If statistics are any indication, the system may well be allowing some innocent defendants to be executed.

— Justice Sandra Day O’Connor, July 2, 2001

O’Connor’s insinuation — that the nation’s legal system is actively killing innocent citizens — is supported by increasingly disturbing data. Since the death penalty was reinstated in 1973, 96 inmates sentenced to die have been freed from death row, 16 in just the past 30 months. Roughly two-thirds of all capital convictions are overturned on appeal. But because the lawyering available to death-row inmates is so uneven, few believe the appeals process catches every wrongful conviction.

As a high-court swing vote, O’Connor’s opinions on matters such as capital punishment are influential. But in this case, she is hardly leading the charge. Many otherwise ardent death-penalty supporters have long since accepted that the system is flawed and called for a moratorium while it is repaired. Concurrently, public support for capital punishment has declined to a 19-year low.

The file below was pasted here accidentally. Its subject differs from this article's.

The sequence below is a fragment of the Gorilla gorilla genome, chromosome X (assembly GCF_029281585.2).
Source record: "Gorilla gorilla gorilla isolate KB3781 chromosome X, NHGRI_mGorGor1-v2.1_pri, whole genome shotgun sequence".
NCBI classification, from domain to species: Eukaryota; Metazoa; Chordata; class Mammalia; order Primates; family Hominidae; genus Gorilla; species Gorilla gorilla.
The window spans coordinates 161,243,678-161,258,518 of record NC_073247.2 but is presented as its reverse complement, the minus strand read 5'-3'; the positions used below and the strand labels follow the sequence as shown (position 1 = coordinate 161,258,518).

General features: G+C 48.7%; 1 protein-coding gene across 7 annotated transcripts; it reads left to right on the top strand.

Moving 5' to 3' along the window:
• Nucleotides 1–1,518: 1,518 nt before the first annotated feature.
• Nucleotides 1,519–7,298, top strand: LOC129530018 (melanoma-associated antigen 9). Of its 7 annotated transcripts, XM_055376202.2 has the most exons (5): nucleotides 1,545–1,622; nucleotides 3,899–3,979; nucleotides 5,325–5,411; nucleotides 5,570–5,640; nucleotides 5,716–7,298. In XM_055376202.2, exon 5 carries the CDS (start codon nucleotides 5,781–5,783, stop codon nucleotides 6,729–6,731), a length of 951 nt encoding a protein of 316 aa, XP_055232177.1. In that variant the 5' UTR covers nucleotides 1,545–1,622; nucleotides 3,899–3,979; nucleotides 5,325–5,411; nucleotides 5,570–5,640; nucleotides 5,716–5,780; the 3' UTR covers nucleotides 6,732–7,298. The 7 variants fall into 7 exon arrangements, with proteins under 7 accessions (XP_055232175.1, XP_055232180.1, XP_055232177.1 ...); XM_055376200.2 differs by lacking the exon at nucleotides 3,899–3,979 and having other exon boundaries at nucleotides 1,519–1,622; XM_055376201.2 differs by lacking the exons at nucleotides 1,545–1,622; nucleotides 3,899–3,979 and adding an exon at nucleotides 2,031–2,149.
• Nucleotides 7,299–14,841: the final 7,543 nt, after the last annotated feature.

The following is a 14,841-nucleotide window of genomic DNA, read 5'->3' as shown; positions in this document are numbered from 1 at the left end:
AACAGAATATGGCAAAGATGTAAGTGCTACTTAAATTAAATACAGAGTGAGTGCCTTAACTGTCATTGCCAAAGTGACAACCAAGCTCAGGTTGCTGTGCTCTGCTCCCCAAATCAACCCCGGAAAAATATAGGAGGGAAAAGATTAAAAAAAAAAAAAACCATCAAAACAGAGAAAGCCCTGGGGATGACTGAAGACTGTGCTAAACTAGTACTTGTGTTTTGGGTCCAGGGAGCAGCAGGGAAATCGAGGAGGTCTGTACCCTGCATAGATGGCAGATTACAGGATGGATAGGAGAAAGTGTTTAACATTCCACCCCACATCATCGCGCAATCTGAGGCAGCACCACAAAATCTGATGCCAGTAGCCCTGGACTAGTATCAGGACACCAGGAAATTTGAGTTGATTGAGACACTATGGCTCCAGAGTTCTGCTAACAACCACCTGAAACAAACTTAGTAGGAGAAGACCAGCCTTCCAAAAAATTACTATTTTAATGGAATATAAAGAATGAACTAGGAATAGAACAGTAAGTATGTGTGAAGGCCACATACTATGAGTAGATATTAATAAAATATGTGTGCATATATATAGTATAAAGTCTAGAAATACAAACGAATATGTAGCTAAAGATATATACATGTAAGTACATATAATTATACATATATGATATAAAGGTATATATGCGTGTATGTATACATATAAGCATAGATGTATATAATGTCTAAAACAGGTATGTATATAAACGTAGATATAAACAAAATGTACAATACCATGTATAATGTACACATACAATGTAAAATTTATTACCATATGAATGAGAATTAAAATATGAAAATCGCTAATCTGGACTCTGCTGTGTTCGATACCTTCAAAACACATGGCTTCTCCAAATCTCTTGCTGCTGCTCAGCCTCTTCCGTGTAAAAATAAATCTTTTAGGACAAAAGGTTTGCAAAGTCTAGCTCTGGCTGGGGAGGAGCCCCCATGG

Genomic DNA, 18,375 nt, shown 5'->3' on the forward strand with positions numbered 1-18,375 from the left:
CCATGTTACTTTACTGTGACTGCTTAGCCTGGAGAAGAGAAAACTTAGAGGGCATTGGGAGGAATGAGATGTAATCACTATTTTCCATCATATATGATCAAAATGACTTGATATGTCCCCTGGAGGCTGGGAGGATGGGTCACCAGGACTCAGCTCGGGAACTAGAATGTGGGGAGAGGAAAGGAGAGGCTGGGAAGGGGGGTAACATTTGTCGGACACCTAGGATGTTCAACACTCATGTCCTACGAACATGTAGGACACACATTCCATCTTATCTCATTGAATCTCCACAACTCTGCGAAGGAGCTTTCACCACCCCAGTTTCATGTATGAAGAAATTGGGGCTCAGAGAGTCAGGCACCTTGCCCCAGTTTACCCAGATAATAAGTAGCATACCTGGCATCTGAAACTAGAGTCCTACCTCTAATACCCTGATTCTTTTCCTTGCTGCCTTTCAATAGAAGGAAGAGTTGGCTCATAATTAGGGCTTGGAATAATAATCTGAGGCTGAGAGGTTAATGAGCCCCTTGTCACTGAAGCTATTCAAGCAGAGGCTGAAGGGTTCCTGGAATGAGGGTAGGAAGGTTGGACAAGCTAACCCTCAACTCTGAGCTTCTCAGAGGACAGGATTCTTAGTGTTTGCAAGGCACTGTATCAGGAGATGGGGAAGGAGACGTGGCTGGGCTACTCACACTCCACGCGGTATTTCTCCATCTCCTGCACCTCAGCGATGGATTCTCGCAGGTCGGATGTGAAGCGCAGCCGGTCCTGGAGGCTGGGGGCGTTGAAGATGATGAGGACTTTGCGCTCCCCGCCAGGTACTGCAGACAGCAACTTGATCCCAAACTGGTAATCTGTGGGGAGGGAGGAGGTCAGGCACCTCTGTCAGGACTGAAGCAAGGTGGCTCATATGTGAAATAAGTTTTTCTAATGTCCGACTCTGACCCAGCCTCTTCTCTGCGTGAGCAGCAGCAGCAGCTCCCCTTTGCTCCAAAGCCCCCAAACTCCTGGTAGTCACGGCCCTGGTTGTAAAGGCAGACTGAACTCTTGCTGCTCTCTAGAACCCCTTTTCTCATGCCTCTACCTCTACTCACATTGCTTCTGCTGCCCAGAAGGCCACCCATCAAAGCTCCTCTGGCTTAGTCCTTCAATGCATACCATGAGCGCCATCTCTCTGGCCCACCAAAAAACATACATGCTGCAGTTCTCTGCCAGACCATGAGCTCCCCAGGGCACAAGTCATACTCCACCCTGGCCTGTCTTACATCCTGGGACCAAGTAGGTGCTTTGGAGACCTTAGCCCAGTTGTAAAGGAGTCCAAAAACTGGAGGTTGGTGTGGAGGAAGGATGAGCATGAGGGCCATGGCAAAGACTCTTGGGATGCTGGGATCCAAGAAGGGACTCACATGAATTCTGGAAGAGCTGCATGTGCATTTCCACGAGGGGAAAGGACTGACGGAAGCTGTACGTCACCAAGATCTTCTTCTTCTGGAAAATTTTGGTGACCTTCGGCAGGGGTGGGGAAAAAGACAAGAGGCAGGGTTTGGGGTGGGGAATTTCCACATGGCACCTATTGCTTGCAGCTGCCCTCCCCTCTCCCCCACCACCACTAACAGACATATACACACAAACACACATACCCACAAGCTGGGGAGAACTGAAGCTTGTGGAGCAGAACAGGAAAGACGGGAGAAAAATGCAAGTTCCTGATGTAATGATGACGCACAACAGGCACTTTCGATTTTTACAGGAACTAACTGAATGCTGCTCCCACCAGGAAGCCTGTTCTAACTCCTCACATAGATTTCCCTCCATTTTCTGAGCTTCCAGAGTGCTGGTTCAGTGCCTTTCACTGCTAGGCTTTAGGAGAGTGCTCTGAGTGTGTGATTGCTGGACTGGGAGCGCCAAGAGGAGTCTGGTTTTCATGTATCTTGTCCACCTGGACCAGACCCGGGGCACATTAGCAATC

Far from the lofty chambers of the high court, the effects of these doubts are easy to see. In the past 18 months, 36 of the nation’s 38 death-penalty states — including such states as Texas, Florida, Virginia and Missouri, which among them account for more than half of all executions since 1976 — have debated a range of restrictive capital-punishment reforms, including:

  • Moratoriums to suspend executions
  • Commissions to study the death penalty’s flaws
  • Provisions to ensure DNA testing for capital defendants and death-row inmates
  • Bans on the execution of the mentally retarded, those with an IQ below 70
  • Improved representation of indigent defendants. who are most likely to get death
  • Offering juries life without parole as an alternative to a death sentence.

Depending on who’s doing the talking, the motivating fear for reform is either that the nation’s legal system is discredited or that an innocent person (make that, another innocent person) will be executed. Either way, replacing death with a sentence of life without parole would settle those doubts for good. In the meantime, O’Connor’s belated awareness of the systemic injustice of capital punishment handily reinforces the growing bipartisan support for a moratorium, which in turn will allow investigating lawmakers and jurists to confirm what they already suspect: The death penalty’s flaws are irremediable as well as intolerable.